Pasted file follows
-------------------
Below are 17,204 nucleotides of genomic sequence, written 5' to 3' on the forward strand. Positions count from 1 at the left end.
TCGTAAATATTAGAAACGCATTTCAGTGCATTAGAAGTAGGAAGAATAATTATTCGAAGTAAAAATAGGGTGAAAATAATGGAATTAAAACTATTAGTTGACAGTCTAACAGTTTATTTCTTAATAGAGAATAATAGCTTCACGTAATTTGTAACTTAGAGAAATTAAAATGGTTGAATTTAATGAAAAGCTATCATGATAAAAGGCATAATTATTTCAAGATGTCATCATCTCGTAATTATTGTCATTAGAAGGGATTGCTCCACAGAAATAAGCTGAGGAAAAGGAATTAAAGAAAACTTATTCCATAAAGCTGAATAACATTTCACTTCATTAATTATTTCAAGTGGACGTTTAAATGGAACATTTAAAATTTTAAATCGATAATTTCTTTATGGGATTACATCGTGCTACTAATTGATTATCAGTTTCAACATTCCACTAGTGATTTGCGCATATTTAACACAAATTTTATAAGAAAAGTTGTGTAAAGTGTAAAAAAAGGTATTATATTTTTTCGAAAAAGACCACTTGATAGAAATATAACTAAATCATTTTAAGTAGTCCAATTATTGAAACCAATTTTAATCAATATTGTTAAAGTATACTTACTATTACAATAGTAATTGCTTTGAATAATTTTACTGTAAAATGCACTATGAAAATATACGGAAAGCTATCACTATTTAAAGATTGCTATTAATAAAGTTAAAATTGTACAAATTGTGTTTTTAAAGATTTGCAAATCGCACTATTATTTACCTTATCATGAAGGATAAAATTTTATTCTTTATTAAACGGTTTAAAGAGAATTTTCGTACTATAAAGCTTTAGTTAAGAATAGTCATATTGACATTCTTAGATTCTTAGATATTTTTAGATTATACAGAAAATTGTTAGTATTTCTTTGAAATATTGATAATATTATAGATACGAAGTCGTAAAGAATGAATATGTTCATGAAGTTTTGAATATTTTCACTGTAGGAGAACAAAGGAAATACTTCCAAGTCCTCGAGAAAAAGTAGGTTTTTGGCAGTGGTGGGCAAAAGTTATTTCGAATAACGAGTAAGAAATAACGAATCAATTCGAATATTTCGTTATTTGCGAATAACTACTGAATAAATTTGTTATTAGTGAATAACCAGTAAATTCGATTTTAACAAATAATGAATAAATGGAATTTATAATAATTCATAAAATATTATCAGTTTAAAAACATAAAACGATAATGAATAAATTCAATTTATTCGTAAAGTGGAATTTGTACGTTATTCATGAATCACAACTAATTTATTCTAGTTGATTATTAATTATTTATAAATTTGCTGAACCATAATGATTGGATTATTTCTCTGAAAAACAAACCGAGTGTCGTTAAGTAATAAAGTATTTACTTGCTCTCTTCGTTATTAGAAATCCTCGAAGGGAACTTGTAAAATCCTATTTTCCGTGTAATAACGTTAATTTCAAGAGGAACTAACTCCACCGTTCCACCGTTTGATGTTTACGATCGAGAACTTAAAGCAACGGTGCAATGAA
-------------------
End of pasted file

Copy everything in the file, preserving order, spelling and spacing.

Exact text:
Below are 17,204 nucleotides of genomic sequence, written 5' to 3' on the forward strand. Positions count from 1 at the left end.
TCGTAAATATTAGAAACGCATTTCAGTGCATTAGAAGTAGGAAGAATAATTATTCGAAGTAAAAATAGGGTGAAAATAATGGAATTAAAACTATTAGTTGACAGTCTAACAGTTTATTTCTTAATAGAGAATAATAGCTTCACGTAATTTGTAACTTAGAGAAATTAAAATGGTTGAATTTAATGAAAAGCTATCATGATAAAAGGCATAATTATTTCAAGATGTCATCATCTCGTAATTATTGTCATTAGAAGGGATTGCTCCACAGAAATAAGCTGAGGAAAAGGAATTAAAGAAAACTTATTCCATAAAGCTGAATAACATTTCACTTCATTAATTATTTCAAGTGGACGTTTAAATGGAACATTTAAAATTTTAAATCGATAATTTCTTTATGGGATTACATCGTGCTACTAATTGATTATCAGTTTCAACATTCCACTAGTGATTTGCGCATATTTAACACAAATTTTATAAGAAAAGTTGTGTAAAGTGTAAAAAAAGGTATTATATTTTTTCGAAAAAGACCACTTGATAGAAATATAACTAAATCATTTTAAGTAGTCCAATTATTGAAACCAATTTTAATCAATATTGTTAAAGTATACTTACTATTACAATAGTAATTGCTTTGAATAATTTTACTGTAAAATGCACTATGAAAATATACGGAAAGCTATCACTATTTAAAGATTGCTATTAATAAAGTTAAAATTGTACAAATTGTGTTTTTAAAGATTTGCAAATCGCACTATTATTTACCTTATCATGAAGGATAAAATTTTATTCTTTATTAAACGGTTTAAAGAGAATTTTCGTACTATAAAGCTTTAGTTAAGAATAGTCATATTGACATTCTTAGATTCTTAGATATTTTTAGATTATACAGAAAATTGTTAGTATTTCTTTGAAATATTGATAATATTATAGATACGAAGTCGTAAAGAATGAATATGTTCATGAAGTTTTGAATATTTTCACTGTAGGAGAACAAAGGAAATACTTCCAAGTCCTCGAGAAAAAGTAGGTTTTTGGCAGTGGTGGGCAAAAGTTATTTCGAATAACGAGTAAGAAATAACGAATCAATTCGAATATTTCGTTATTTGCGAATAACTACTGAATAAATTTGTTATTAGTGAATAACCAGTAAATTCGATTTTAACAAATAATGAATAAATGGAATTTATAATAATTCATAAAATATTATCAGTTTAAAAACATAAAACGATAATGAATAAATTCAATTTATTCGTAAAGTGGAATTTGTACGTTATTCATGAATCACAACTAATTTATTCTAGTTGATTATTAATTATTTATAAATTTGCTGAACCATAATGATTGGATTATTTCTCTGAAAAACAAACCGAGTGTCGTTAAGTAATAAAGTATTTACTTGCTCTCTTCGTTATTAGAAATCCTCGAAGGGAACTTGTAAAATCCTATTTTCCGTGTAATAACGTTAATTTCAAGAGGAACTAACTCCACCGTTCCACCGTTTGATGTTTACGATCGAGAACTTAAAGCAACGGTGCAATGAA